CO₂-removal News

Höning et al. (2024): Reversibility of Greenland ice sheet mass loss under artificial carbon dioxide removal scenarios

Dennis Höning, Matteo Willeit, Andrey Ganopolski IN: Environmental Research Letters, 19, 2, DOI 10.1088/1748-9326/ad2129

With ongoing anthropogenic CO2 emissions, the Greenland ice sheet (GIS) approaches critical thresholds of inevitable, long-term mass loss. Future technologies might be able to efficiently remove CO2 from the atmosphere and thereby cool down our planet. The authors explore whether and to what extent a realization of this concept could lead to a regrowth of the GIS once it has partly melted. Using the fully coupled Earth system model of intermediate complexity CLIMBER-X, emission pulses between 0 and 4000 GtC are released into the atmosphere, and after 1 kyr, 2 kyr, and 5 kyr, the atmospheric CO2 concentration is reduced back to its pre-industrial value.


Garrido et al. (2023): Implementing vanadium peroxides as direct air carbon capture materials

Eduard Garrido Ribó, Zhiwei Mao, Jacob S. Hirschi, Taylor Linsday, Karlie Bach, Eric D. Walter, Casey R. Simons, Tim J. Zuehlsdorff, May Nyman IN: Chemical Science, DOI: 10.1039/D3SC05381D

Here the authors explore metastable early d0 transition metal peroxide molecules that undergo stabilization via multiple routes, including DAC. Specifically here, they describe via experiment and computation the mechanistic conversion of A3V(O2)4 (tetraperoxovanadate, A = K, Rb, Cs) to first a monocarbonate VO(O2)2(CO3)3−, and ultimately HKCO3 plus KVO4. Single crystal X-ray structures of rubidium and cesium tetraperoxovanadate are reported here for the first time, likely prior-challenged by instability. Infrared spectroscopy (FTIR), powder X-ray diffraction (PXRD), 51V solid state NMR (nuclear magnetic resonance), tandem thermogravimetry-mass spectrometry (TGA-MS) along with calculations (DFT, density functional theory) all converge on mechanisms of CO2 capture and release that involve the vanadium centre, despite the end product of a 300 days study being bicarbonate and metavanadate.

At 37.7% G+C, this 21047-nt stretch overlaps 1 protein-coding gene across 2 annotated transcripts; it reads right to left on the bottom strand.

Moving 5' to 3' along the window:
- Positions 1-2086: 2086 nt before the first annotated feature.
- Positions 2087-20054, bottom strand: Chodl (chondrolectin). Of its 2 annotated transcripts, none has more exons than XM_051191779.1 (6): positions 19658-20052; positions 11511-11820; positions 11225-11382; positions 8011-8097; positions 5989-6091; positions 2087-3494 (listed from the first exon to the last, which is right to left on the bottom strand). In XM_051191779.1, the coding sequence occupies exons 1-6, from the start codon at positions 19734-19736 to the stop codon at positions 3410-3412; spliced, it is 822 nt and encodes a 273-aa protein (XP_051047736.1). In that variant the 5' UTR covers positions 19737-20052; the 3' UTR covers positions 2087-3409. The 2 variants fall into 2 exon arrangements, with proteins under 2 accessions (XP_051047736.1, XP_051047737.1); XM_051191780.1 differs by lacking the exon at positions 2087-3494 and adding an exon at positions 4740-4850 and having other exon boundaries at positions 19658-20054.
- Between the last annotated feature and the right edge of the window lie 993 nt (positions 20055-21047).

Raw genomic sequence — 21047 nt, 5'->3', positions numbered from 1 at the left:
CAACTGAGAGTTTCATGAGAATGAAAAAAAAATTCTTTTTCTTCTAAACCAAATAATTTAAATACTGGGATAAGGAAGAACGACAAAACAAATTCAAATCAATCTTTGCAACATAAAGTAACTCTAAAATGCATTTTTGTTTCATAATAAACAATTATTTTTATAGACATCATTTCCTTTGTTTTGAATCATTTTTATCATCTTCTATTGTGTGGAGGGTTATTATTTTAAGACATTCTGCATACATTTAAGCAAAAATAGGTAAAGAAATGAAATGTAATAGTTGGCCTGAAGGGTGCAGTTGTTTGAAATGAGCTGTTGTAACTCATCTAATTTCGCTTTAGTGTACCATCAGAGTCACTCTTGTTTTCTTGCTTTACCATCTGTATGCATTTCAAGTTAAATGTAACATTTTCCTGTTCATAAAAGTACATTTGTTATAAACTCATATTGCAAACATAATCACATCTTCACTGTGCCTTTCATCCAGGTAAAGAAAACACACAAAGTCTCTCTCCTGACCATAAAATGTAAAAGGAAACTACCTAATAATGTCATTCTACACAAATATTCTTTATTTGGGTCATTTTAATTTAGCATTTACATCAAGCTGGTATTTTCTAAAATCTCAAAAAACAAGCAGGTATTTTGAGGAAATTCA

Soinne et al. (2024): High organic carbon content constricts the potential for stable organic carbon accrual in mineral agricultural soils in Finland

Helena Soinne, Matti Hyyrynen, Medilė Jokubė, Riikka Keskinen, Jari Hyväluoma, Sampo Pihlainen, Kari Hyytiäinen, Arttu Miettinen, Kimmo Rasa, Riitta Lemola, Eetu Virtanen, Jussi Heinonsalo, Jaakko Heikkinen IN: Journal of Environmental Management, 352, 119945,

The authors used agronomic soil test results representing c. 95% of the farmed land area in Finland to estimate the potential of the uppermost 15 cm soil layer of mineral agricultural soils to sequester organic carbon (OC) and to contribute to the mitigation of climate change. The estimation of the maximum capacity of mineral matter to protect OC in stable mineral-associated form was based on the theory that clay and fine-sized (fines = clay + silt) particles have a limited capacity to protect OC. In addition, they used the clay/OC and fines/OC ratios to identify areas with a risk of erosion and reduced productivity, thus indicating priority areas potentially benefitting from the increased soil OC contents. 


Ojeda et al. (2024): Biochar ageing effects on soil respiration, biochar wettability and gaseous CO2 adsorption

Gerardo Ojeda, João M. Gil, Stefania Mattana, Jörg Bachmann, Katell Quenea, Abílio J. F. N. Sobral IN: Mitigation and Adaptation Strategies for Global Change,

After its application to soil, biochar suffers an ageing process, able to deteriorate its functional properties as soil improver. However, at present, it is not clear how to evaluate biochar ageing. The main aim of this study is to evaluate biochar ageing by determination of temporal changes on (a) soil respiration after biochar addition and (b) the relationship between CO2 adsorption capacity and wettability of biochar as measurable parameters indicating biochar ageing. 


Cameli et al (2024): Conceptual Process Design and Technoeconomic Analysis of an e-Methanol Plant with Direct Air-Captured CO2 and Electrolytic H2

Fabio Cameli, Evangelos Delikonstantis, Afroditi Kourou, Victor Rosa, Kevin M. Van Geem, Georgios D. Stefanidis IN: Energy Fuels,